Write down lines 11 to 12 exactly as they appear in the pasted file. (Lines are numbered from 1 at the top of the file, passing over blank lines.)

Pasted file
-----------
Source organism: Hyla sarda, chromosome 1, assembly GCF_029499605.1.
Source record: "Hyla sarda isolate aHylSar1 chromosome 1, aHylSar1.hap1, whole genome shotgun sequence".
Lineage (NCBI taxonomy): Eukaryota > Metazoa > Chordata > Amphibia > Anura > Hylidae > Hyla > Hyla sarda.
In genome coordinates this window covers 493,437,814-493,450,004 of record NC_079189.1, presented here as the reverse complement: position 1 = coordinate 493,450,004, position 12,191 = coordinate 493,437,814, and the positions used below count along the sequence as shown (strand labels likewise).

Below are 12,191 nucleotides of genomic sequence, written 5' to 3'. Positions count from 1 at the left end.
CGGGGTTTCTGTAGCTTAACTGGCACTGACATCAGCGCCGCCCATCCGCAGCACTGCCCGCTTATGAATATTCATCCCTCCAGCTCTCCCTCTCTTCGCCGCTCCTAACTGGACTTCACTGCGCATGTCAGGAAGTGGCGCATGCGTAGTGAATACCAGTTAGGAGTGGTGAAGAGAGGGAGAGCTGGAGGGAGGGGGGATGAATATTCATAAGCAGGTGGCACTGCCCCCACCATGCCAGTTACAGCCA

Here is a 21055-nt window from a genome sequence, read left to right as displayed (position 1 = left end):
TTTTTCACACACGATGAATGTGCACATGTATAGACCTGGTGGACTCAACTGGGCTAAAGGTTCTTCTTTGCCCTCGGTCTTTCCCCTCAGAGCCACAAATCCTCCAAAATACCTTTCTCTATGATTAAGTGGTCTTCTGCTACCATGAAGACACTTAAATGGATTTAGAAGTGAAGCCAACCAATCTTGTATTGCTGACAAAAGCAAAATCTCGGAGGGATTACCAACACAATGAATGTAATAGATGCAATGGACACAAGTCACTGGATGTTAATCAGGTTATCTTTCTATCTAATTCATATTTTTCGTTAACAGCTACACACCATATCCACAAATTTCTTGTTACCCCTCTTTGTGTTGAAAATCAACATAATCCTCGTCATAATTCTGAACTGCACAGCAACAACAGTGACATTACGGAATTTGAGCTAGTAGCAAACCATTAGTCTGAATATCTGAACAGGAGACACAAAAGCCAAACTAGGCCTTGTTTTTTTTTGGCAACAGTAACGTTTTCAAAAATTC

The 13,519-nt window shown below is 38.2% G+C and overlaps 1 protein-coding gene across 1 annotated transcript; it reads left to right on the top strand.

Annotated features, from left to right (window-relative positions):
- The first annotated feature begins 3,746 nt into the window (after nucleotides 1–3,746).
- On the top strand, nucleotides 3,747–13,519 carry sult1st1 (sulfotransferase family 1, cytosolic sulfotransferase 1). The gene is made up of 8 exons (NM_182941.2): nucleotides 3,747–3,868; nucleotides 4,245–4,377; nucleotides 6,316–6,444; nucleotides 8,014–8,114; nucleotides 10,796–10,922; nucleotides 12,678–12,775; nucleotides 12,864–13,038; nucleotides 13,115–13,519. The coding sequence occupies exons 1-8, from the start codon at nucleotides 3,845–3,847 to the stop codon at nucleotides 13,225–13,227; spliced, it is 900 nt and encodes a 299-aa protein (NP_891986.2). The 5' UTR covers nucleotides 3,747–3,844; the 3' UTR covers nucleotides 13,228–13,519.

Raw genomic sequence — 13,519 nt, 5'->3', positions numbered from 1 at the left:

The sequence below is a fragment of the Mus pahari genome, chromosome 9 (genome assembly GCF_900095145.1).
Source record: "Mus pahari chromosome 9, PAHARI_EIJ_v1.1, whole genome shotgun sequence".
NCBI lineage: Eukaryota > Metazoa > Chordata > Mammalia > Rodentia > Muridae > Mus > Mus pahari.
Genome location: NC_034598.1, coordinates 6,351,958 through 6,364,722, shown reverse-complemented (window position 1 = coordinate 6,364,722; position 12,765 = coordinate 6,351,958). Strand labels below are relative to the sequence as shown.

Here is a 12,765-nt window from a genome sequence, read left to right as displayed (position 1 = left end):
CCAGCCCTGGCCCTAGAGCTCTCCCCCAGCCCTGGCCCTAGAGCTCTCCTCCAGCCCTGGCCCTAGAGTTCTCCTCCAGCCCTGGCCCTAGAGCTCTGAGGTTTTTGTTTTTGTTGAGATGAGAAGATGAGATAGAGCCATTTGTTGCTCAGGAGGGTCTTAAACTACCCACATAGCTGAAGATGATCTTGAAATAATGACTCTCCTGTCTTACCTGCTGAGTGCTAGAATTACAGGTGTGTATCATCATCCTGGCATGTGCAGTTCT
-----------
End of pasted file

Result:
- The first annotated feature begins 3,746 nt into the window (after nucleotides 1–3,746).
- On the top strand, nucleotides 3,747–13,519 carry sult1st1 (sulfotransferase family 1, cytosolic sulfotransferase 1). The gene is made up of 8 exons (NM_182941.2): nucleotides 3,747–3,868; nucleotides 4,245–4,377; nucleotides 6,316–6,444; nucleotides 8,014–8,114; nucleotides 10,796–10,922; nucleotides 12,678–12,775; nucleotides 12,864–13,038; nucleotides 13,115–13,519. The coding sequence occupies exons 1-8, from the start codon at nucleotides 3,845–3,847 to the stop codon at nucleotides 13,225–13,227; spliced, it is 900 nt and encodes a 299-aa protein (NP_891986.2). The 5' UTR covers nucleotides 3,747–3,844; the 3' UTR covers nucleotides 13,228–13,519.